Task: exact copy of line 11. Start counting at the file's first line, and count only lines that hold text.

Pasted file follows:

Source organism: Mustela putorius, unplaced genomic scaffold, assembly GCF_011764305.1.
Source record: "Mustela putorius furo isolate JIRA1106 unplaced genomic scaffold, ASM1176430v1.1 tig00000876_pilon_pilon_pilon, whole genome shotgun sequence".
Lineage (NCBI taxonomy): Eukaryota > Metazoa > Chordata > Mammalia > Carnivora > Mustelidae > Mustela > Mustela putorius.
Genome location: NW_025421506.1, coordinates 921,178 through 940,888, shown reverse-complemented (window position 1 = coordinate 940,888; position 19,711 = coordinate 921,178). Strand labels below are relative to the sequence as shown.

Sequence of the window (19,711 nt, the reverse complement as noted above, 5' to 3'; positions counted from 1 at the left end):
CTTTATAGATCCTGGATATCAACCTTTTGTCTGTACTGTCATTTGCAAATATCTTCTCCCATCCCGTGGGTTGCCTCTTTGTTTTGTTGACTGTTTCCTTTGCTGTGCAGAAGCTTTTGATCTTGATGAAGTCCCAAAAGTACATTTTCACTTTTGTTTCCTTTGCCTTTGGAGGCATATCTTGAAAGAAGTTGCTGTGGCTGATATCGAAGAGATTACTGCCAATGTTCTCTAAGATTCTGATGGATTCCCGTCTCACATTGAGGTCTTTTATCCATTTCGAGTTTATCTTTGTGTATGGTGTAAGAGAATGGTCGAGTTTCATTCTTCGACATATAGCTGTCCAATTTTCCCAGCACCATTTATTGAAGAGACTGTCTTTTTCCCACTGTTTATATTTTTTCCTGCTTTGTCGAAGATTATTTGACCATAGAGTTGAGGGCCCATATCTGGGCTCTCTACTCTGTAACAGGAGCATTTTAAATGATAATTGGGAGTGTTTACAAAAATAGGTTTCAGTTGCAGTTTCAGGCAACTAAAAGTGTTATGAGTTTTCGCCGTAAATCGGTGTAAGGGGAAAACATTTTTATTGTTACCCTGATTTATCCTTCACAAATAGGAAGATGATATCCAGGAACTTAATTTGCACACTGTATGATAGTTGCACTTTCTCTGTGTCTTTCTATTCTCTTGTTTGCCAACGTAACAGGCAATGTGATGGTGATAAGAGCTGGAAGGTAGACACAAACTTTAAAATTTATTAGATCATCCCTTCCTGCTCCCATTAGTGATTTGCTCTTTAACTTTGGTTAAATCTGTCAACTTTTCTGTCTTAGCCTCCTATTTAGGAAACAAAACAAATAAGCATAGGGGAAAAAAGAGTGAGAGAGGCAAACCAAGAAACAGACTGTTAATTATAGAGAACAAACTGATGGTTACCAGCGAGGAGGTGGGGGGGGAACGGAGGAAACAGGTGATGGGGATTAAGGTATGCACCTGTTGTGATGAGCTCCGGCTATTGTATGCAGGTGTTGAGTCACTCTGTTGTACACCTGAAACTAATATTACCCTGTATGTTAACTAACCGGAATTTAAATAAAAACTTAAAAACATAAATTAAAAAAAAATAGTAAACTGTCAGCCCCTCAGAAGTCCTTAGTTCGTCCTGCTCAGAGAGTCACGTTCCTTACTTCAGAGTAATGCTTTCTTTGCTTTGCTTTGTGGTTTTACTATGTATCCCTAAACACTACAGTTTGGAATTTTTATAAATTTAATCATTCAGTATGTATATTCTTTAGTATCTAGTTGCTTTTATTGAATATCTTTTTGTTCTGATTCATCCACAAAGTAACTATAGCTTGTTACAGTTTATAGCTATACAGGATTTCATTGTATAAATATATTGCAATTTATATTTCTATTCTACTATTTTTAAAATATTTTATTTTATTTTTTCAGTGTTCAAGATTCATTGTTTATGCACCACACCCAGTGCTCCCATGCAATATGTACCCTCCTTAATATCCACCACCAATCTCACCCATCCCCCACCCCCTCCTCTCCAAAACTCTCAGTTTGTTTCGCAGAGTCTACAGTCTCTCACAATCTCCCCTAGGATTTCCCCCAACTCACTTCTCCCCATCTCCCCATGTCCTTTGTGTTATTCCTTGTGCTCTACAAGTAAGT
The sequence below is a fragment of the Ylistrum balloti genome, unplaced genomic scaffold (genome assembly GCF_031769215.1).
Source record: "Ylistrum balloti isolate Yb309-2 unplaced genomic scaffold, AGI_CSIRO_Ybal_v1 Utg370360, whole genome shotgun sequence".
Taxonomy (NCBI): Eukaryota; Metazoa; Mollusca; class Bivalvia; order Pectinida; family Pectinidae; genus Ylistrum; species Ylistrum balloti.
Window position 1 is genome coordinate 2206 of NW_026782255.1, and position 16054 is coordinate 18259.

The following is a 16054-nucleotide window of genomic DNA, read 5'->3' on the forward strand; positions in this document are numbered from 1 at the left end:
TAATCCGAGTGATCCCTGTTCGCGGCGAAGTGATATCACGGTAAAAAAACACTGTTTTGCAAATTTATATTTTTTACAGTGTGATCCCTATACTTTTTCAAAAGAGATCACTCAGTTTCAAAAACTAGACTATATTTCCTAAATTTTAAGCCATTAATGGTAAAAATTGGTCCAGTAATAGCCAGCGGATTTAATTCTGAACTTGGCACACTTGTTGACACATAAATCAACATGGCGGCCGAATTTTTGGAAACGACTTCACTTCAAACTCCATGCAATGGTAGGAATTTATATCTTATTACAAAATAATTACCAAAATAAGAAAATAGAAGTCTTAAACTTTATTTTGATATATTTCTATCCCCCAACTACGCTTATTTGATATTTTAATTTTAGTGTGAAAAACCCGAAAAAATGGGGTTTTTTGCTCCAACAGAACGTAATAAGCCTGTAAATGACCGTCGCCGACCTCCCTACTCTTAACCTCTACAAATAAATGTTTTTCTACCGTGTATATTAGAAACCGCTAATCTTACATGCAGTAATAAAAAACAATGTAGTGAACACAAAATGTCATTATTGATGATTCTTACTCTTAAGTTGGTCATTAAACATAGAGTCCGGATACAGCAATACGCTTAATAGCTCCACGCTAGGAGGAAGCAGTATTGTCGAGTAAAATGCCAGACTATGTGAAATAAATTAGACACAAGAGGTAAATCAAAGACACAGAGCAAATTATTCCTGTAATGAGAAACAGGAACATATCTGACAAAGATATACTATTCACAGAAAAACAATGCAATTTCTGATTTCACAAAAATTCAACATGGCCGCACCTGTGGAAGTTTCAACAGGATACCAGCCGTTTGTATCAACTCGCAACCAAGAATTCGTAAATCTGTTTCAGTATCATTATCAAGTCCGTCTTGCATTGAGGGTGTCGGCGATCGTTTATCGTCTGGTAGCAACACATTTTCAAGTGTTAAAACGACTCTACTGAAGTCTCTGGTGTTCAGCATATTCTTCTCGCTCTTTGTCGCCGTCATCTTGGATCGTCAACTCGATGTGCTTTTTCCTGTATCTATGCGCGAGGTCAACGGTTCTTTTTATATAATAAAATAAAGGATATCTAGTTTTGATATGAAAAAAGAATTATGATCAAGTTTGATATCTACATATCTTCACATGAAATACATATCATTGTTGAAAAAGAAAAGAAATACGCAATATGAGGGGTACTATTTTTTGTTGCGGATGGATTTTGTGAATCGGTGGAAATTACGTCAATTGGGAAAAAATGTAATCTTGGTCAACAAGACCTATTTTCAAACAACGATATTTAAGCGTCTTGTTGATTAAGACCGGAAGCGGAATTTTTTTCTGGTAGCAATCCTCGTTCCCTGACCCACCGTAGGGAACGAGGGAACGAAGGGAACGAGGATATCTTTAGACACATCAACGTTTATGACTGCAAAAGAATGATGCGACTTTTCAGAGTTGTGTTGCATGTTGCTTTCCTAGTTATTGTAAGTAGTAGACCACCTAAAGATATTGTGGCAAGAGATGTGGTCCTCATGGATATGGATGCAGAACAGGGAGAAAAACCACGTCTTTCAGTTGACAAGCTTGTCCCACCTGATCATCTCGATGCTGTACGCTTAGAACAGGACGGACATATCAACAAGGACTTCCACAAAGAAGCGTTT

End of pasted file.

The following is a 16054-nucleotide window of genomic DNA, read 5'->3' on the forward strand; positions in this document are numbered from 1 at the left end: